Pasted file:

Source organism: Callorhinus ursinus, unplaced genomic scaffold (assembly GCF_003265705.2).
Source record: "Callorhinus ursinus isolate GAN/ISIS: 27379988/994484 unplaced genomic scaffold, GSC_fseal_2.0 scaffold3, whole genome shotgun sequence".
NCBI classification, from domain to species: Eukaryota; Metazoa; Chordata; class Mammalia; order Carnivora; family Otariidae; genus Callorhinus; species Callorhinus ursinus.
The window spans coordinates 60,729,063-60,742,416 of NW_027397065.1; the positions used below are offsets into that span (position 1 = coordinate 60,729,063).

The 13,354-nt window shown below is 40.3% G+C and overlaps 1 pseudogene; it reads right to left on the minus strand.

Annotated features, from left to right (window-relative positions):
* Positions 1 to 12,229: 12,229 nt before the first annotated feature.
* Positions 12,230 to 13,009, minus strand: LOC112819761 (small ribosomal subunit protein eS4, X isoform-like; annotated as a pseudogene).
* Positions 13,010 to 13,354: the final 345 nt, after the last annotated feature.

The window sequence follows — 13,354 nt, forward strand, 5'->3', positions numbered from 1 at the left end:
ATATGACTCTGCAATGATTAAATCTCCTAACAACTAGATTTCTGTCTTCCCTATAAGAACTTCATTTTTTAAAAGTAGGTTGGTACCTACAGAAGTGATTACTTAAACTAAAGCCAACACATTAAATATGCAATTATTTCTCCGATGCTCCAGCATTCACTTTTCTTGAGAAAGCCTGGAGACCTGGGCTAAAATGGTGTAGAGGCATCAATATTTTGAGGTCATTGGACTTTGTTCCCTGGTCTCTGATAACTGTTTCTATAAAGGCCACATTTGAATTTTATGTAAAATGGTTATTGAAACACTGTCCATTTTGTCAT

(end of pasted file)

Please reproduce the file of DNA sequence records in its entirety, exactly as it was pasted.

Source organism: Callorhinus ursinus, unplaced genomic scaffold (assembly GCF_003265705.2).
Source record: "Callorhinus ursinus isolate GAN/ISIS: 27379988/994484 unplaced genomic scaffold, GSC_fseal_2.0 scaffold3, whole genome shotgun sequence".
NCBI classification, from domain to species: Eukaryota; Metazoa; Chordata; class Mammalia; order Carnivora; family Otariidae; genus Callorhinus; species Callorhinus ursinus.
The window spans coordinates 60,729,063-60,742,416 of NW_027397065.1; the positions used below are offsets into that span (position 1 = coordinate 60,729,063).

The 13,354-nt window shown below is 40.3% G+C and overlaps 1 pseudogene; it reads right to left on the minus strand.

Annotated features, from left to right (window-relative positions):
* Positions 1 to 12,229: 12,229 nt before the first annotated feature.
* Positions 12,230 to 13,009, minus strand: LOC112819761 (small ribosomal subunit protein eS4, X isoform-like; annotated as a pseudogene).
* Positions 13,010 to 13,354: the final 345 nt, after the last annotated feature.

The window sequence follows — 13,354 nt, forward strand, 5'->3', positions numbered from 1 at the left end:
ATATGACTCTGCAATGATTAAATCTCCTAACAACTAGATTTCTGTCTTCCCTATAAGAACTTCATTTTTTAAAAGTAGGTTGGTACCTACAGAAGTGATTACTTAAACTAAAGCCAACACATTAAATATGCAATTATTTCTCCGATGCTCCAGCATTCACTTTTCTTGAGAAAGCCTGGAGACCTGGGCTAAAATGGTGTAGAGGCATCAATATTTTGAGGTCATTGGACTTTGTTCCCTGGTCTCTGATAACTGTTTCTATAAAGGCCACATTTGAATTTTATGTAAAATGGTTATTGAAACACTGTCCATTTTGTCAT